Ever wondered why there are two tickers (stock codes) for Tata Motors on the major Indian stock exchanges?
Both trade at different stock prices. But what are DVR Shares? If you had to guess, you might say they’re shares of two different subsidiaries of the same massive Tata group. They have so many businesses, it’s hard to keep track. A logical guess, but it would be wrong. The chart above with stock prices for the last 3 months shows an obvious correlation (0.993) between the two, i.e. they mirror each other’s percentage price changes.
Both stock codes represent equity ownership of the same company: Tata Motors. So what is the distinction? In addition to Tata Motors, Jain Irrigation and Gujarat NRE Coke also have two listed tickers, both with DVR in their names.
One of them refers to “Ordinary” equity shares while the other to “A class Ordinary” equity shares. Ordinary shares are the kind every listed company issues to shareholders, representing a proportionate claim to control and profits of the company.
‘A’ Ordinary Shares represent a differentiated level of ownership and control, hence called DVR – Differential Voting Right Shares. Technically, they can represent higher or lower claim of both, control and profits. However, in India, issuing DVRs with higher voting (control) rights is not allowed, so they only represent lower voting rights compared to Ordinary shares.
DVRs have been rarely issued in India, the exceptions being Jain Irrigation and Gujarat NRE Coke and the previously listed Pantaloon Retail.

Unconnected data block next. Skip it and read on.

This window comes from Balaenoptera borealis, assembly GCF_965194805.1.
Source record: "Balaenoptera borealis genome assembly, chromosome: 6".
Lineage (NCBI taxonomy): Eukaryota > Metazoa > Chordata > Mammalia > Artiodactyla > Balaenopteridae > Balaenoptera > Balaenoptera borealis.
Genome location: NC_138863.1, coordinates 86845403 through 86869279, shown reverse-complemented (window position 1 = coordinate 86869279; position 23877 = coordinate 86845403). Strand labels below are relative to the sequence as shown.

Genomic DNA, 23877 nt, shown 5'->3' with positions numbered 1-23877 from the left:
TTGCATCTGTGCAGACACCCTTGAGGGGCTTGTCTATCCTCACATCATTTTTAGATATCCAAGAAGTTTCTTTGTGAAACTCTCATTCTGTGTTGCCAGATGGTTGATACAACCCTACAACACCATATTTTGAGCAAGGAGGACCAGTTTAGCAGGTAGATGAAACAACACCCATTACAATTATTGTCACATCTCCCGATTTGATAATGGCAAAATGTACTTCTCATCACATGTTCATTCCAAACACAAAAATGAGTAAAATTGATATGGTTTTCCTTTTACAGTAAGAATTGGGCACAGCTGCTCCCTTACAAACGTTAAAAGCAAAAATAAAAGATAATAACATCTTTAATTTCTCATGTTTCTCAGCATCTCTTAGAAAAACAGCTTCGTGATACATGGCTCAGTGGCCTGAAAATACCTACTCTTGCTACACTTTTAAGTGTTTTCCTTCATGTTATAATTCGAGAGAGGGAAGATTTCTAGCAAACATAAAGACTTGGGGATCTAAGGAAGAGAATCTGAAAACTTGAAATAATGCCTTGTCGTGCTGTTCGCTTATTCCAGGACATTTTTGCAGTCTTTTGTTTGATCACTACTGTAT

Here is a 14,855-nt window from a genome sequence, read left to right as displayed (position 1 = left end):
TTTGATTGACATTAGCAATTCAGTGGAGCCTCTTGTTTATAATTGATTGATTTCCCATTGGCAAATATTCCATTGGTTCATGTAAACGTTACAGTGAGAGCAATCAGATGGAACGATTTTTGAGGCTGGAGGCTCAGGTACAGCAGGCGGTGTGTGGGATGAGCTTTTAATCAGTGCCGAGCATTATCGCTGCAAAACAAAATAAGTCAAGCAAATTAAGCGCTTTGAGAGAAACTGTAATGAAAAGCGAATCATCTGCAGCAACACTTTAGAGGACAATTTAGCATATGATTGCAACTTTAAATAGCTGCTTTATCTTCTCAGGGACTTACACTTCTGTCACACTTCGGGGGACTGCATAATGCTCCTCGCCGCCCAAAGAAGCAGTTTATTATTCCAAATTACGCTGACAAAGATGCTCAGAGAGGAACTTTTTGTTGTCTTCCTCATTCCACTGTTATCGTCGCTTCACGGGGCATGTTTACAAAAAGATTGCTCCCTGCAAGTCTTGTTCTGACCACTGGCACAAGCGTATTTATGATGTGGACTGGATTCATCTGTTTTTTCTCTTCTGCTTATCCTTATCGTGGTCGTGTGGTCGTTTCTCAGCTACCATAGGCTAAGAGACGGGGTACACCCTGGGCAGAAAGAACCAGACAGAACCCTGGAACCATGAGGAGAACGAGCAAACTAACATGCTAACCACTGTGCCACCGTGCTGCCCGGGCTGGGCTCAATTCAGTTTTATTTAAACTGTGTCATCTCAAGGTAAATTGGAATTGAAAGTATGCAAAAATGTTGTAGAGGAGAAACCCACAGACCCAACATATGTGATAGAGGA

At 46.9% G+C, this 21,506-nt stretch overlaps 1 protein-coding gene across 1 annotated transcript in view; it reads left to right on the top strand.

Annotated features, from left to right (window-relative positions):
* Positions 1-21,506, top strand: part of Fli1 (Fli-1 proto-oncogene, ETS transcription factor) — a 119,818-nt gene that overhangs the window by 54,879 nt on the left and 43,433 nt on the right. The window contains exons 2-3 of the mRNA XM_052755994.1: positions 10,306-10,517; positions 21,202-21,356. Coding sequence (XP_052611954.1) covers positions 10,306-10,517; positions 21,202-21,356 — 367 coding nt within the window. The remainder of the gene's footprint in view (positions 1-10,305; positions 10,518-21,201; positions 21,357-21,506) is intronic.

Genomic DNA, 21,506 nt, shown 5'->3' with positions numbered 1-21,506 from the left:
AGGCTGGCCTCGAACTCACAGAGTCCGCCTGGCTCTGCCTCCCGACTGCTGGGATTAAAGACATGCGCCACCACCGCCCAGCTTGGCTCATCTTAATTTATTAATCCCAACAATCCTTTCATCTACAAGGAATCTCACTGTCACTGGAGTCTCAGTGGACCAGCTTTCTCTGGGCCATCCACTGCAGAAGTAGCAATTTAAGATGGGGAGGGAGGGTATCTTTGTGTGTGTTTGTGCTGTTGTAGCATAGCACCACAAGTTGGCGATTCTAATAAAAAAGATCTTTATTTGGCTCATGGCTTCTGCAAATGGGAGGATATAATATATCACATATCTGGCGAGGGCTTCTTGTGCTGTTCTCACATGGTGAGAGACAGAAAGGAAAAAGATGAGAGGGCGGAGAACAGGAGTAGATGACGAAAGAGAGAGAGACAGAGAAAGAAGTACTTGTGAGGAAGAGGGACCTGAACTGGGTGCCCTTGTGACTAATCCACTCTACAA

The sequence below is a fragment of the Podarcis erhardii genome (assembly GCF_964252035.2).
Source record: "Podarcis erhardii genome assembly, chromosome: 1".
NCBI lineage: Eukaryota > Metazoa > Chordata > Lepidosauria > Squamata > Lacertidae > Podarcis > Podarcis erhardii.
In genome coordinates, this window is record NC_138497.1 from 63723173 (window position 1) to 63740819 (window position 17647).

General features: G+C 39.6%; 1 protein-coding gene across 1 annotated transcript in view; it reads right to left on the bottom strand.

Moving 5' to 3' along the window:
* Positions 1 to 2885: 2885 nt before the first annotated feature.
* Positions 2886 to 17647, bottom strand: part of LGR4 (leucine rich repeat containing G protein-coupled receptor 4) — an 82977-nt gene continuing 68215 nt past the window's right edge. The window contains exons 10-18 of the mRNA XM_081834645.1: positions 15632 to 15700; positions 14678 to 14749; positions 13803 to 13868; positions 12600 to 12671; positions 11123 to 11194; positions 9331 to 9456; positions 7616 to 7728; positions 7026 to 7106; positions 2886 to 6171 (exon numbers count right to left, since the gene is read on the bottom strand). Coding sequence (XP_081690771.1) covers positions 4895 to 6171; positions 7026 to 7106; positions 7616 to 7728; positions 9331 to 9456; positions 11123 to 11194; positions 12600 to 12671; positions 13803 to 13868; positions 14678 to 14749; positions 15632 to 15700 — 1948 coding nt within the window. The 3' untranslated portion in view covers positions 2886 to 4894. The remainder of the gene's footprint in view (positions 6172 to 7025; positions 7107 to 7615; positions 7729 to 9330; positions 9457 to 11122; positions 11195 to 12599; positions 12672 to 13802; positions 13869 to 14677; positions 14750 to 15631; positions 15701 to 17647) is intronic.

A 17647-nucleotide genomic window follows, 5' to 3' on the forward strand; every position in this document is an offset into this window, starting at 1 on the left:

This excerpt from the Tata Motors 2009 annual report explains the issuance of the first time DVR shares were issued in India:
In October 2008, the Company raised an aggregate of Rs.4139.33 crores through a simultaneous but unlinked Rights Issue of Ordinary Shares and ‘A’ Ordinary Shares of 64,276,164 Ordinary Shares of Rs.10 each a premium of Rs.330/- per share aggregating Rs.2185.39 crores in the ratio of one Ordinary Share for every six Ordinary Shares; and 64,276,164 ‘A’ Ordinary Shares of Rs.10 each at a premium of Rs.295/- per ‘A’ Ordinary Share aggregating Rs.1960.42 crores in the ratio of one ‘A’ Ordinary Share for every six Ordinary Shares.
Note the company (Tata Motors) issued the same number, 64,276,164 shares of each, Ordinary and ‘A’ Ordinary shares. However, they were priced differently, at Rs 340 and Rs 305 respectively. The reason was they represented different claims on the company, as explained here
The Company was one of the first in India to issue differential voting shares. The ‘A’ Ordinary Shareholders enjoy all rights and privileges that are enjoyed by Ordinary Shareholders in law and under the Articles of Association, except as to dividend and voting, viz. the right to receive dividend for any financial year at five percentage points more than the aggregate rate of dividend declared on Ordinary Shares for that financial year and the right to vote any resolution on a poll or by postal ballow, by one vote for every ten ‘A’ Ordinary Shares held.
Tata Motors ‘A’ Ordinary or DVR shares have only 10% of the voting rights of ordinary shares. To compensate DVR owners, the company offered a lower price and a marginally higher dividend per share (5% higher dividend than that declared for Ordinary shares)
In a nutshell, DVRs (Differential Voting Right Shares) are a mechanism for companies to raise additional capital while minimizing dilution of existing shareholders.
However, since 2008 when Tata Motors introduced the first DVR share issue in India, very few other companies have chosen this route, suggesting maybe for most companies, the flexibility of differential control is not justified by the added complexity of a separate class of shares.
Should you buy DVR shares over ordinary shares?
Not really. Unless they are being offered at a significant discount to regular shares with a dividend premium (5% on Tata Motors is hardly significant), and there are enough DVRs in circulation to ensure liquidity.